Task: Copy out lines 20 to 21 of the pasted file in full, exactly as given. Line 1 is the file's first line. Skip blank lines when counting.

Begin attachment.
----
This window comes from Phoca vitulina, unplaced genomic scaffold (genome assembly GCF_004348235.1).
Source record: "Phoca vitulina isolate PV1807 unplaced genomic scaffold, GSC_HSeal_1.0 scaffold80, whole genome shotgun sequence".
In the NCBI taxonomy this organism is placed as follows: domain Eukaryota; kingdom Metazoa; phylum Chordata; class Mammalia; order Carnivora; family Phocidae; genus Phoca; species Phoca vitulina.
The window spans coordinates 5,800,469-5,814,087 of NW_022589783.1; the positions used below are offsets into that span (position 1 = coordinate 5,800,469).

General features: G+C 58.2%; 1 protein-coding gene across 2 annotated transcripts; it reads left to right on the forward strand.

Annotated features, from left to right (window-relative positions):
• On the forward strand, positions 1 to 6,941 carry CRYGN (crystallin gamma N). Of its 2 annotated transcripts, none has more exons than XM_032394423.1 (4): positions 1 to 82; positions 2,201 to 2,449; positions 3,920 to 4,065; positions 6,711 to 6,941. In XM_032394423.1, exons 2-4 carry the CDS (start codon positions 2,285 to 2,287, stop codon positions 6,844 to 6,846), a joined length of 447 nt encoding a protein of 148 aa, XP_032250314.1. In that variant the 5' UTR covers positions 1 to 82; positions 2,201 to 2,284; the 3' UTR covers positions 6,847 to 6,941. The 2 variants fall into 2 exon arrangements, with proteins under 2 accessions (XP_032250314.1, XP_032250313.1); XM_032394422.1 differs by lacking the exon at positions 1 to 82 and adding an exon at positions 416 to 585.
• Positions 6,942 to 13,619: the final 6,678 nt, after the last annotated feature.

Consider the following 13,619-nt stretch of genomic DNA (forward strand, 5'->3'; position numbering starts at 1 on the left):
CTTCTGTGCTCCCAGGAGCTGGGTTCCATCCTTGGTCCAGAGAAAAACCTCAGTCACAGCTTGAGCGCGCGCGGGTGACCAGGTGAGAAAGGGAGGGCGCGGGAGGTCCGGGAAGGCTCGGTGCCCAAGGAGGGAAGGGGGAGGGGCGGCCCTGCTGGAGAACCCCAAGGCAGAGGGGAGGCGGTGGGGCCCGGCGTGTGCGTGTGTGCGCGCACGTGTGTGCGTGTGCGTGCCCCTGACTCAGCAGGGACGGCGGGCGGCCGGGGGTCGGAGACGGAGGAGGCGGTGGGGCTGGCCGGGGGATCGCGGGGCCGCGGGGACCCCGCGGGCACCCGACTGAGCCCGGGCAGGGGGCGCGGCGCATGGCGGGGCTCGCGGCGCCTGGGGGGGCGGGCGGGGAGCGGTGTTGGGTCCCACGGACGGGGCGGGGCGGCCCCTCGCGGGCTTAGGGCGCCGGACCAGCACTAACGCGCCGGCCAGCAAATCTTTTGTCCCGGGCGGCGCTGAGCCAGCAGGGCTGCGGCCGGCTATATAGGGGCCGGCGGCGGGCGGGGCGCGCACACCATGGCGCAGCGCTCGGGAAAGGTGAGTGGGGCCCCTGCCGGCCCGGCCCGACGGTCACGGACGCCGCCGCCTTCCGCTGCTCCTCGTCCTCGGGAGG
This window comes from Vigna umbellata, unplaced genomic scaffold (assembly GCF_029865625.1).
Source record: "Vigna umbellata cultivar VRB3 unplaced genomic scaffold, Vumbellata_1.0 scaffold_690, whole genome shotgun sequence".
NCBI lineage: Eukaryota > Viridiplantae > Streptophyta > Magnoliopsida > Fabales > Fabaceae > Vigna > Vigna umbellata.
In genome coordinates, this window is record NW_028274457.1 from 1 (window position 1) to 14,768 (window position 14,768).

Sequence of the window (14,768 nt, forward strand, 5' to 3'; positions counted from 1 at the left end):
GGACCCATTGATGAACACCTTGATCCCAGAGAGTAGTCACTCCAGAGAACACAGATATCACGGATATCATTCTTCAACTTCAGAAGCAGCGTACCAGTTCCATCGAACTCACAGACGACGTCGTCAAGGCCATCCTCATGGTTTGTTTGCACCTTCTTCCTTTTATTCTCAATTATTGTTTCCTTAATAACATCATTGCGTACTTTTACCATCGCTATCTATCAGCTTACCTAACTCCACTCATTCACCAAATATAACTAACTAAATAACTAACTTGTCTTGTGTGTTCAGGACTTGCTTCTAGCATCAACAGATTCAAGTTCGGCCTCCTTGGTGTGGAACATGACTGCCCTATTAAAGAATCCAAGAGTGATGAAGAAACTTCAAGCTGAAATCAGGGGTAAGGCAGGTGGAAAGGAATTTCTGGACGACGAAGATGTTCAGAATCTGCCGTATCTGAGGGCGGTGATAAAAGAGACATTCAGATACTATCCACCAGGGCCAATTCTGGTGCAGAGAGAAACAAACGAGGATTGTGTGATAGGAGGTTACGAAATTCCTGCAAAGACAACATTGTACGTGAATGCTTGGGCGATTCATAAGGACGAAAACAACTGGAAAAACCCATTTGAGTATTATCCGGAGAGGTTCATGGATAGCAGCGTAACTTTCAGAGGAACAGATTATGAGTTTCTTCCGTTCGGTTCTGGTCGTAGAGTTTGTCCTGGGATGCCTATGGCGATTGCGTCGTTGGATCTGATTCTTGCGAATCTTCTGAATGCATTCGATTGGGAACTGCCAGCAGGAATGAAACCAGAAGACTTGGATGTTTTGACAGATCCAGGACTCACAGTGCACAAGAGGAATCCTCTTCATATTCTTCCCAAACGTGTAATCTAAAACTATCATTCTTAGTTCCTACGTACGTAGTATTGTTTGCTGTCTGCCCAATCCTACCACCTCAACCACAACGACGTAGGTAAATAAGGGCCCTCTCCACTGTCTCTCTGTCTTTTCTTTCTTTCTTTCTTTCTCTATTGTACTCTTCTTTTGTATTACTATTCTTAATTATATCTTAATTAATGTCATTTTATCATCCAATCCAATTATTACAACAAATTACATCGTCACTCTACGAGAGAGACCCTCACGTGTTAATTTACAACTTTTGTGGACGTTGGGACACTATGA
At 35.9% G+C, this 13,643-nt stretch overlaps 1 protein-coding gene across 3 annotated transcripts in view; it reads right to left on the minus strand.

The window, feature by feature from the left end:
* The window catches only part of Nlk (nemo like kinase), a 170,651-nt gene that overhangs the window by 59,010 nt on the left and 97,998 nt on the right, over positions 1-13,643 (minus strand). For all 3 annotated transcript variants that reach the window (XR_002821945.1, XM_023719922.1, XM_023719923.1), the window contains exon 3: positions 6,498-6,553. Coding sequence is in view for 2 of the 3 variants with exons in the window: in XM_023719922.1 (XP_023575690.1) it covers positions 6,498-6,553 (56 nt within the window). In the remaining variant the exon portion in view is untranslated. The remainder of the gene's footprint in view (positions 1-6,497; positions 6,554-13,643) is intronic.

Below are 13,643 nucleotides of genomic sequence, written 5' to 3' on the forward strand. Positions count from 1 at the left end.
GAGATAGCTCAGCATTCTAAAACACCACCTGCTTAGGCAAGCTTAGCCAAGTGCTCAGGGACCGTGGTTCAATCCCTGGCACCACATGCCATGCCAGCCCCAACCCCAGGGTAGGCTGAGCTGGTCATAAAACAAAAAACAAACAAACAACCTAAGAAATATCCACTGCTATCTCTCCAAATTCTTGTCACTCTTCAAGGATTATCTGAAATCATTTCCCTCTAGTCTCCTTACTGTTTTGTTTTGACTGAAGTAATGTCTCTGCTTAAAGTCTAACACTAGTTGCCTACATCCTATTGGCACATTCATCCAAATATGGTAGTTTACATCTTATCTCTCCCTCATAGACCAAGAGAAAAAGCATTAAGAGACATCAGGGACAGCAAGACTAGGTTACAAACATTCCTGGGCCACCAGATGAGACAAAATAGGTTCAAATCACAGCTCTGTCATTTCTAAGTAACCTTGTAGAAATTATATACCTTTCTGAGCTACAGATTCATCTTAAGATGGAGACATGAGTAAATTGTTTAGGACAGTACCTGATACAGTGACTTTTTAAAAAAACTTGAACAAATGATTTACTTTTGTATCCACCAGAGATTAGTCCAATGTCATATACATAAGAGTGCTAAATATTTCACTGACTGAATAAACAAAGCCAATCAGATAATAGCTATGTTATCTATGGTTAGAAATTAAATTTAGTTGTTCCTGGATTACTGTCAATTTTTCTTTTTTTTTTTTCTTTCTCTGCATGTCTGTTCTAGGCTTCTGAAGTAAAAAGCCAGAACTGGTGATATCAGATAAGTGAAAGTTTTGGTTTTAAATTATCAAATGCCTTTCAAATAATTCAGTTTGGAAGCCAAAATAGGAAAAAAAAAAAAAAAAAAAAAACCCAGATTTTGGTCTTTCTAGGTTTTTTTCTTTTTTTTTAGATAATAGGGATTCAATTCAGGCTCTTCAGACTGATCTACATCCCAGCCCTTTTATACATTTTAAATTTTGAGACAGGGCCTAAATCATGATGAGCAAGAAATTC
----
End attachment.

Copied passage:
Below are 13,643 nucleotides of genomic sequence, written 5' to 3' on the forward strand. Positions count from 1 at the left end.
GAGATAGCTCAGCATTCTAAAACACCACCTGCTTAGGCAAGCTTAGCCAAGTGCTCAGGGACCGTGGTTCAATCCCTGGCACCACATGCCATGCCAGCCCCAACCCCAGGGTAGGCTGAGCTGGTCATAAAACAAAAAACAAACAAACAACCTAAGAAATATCCACTGCTATCTCTCCAAATTCTTGTCACTCTTCAAGGATTATCTGAAATCATTTCCCTCTAGTCTCCTTACTGTTTTGTTTTGACTGAAGTAATGTCTCTGCTTAAAGTCTAACACTAGTTGCCTACATCCTATTGGCACATTCATCCAAATATGGTAGTTTACATCTTATCTCTCCCTCATAGACCAAGAGAAAAAGCATTAAGAGACATCAGGGACAGCAAGACTAGGTTACAAACATTCCTGGGCCACCAGATGAGACAAAATAGGTTCAAATCACAGCTCTGTCATTTCTAAGTAACCTTGTAGAAATTATATACCTTTCTGAGCTACAGATTCATCTTAAGATGGAGACATGAGTAAATTGTTTAGGACAGTACCTGATACAGTGACTTTTTAAAAAAACTTGAACAAATGATTTACTTTTGTATCCACCAGAGATTAGTCCAATGTCATATACATAAGAGTGCTAAATATTTCACTGACTGAATAAACAAAGCCAATCAGATAATAGCTATGTTATCTATGGTTAGAAATTAAATTTAGTTGTTCCTGGATTACTGTCAATTTTTCTTTTTTTTTTTTCTTTCTCTGCATGTCTGTTCTAGGCTTCTGAAGTAAAAAGCCAGAACTGGTGATATCAGATAAGTGAAAGTTTTGGTTTTAAATTATCAAATGCCTTTCAAATAATTCAGTTTGGAAGCCAAAATAGGAAAAAAAAAAAAAAAAAAAAAACCCAGATTTTGGTCTTTCTAGGTTTTTTTCTTTTTTTTTAGATAATAGGGATTCAATTCAGGCTCTTCAGACTGATCTACATCCCAGCCCTTTTATACATTTTAAATTTTGAGACAGGGCCTAAATCATGATGAGCAAGAAATTC